Bribery is a wicked and deceptive tactic. The Preacher tells us, "A bribe corrupts the heart" (Ecclesiastes 7:7). The pastors/elders who will essentially bribe men with an office in the church are the same men who will operate on worldly principles in other aspects of ministry. The church that approaches God's offices in a worldly fashion will functionally operate by asking, "How can we get what we want" rather than "How can we do what God wants?" Every church is working to build one of two kingdoms. The important question is, "Which kingdom are we building?" The way in which the local church identifies, calls, and installs officers goes a long way in answering this extremely important question.

TimWitmer.jpg
TheShepherdLeader.org, the Alliance of Confessing Evangelicals newest web site, is the result of Alliance members who see the need to build up leadership teams that truly shepherd their churches. Be sure to bookmark the website and come back often. Pastor-scholar Tim Witmer will provide regular insight and on-going coaching material for church leaders. His system contextualizes biblical principles for the specific ministry roles and needs found in today's Church.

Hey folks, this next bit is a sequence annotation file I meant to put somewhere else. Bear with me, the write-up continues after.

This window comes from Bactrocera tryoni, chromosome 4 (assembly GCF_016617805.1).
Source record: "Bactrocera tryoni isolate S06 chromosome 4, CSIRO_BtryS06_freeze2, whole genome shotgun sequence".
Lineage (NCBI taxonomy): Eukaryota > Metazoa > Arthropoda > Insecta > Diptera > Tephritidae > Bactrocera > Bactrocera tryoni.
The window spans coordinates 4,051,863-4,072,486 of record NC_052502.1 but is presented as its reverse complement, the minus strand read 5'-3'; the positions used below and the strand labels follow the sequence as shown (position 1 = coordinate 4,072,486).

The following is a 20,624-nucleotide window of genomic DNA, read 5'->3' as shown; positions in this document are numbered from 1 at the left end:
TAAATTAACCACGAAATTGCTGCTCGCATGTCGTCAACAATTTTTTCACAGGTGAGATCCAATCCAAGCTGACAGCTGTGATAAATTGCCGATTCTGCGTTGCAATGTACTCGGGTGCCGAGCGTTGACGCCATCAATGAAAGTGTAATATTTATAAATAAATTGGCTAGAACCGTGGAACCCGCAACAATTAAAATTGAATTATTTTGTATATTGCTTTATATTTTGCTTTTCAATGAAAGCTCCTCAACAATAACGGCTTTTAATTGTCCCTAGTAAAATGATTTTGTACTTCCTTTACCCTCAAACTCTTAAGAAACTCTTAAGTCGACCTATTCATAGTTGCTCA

Dr. Witmer's book, also titled The Shepherd Leader, has been tremendously helpful to pastors and church leaders around the world. Expounding on his leadership-themed books, Tim's blog will provide further instruction and furnish ministry materials to impact those in leadership and to encourage and equip pastors. You will also find a speaking schedule and free resources that will greatly benefit your ministry.

The fundamental responsibility of church leaders is to shepherd God's flock. The aim of TheShepherdLeader.org is to provide a practical guide to shepherding in your church. Subscribe to TheShepherdLeader.org today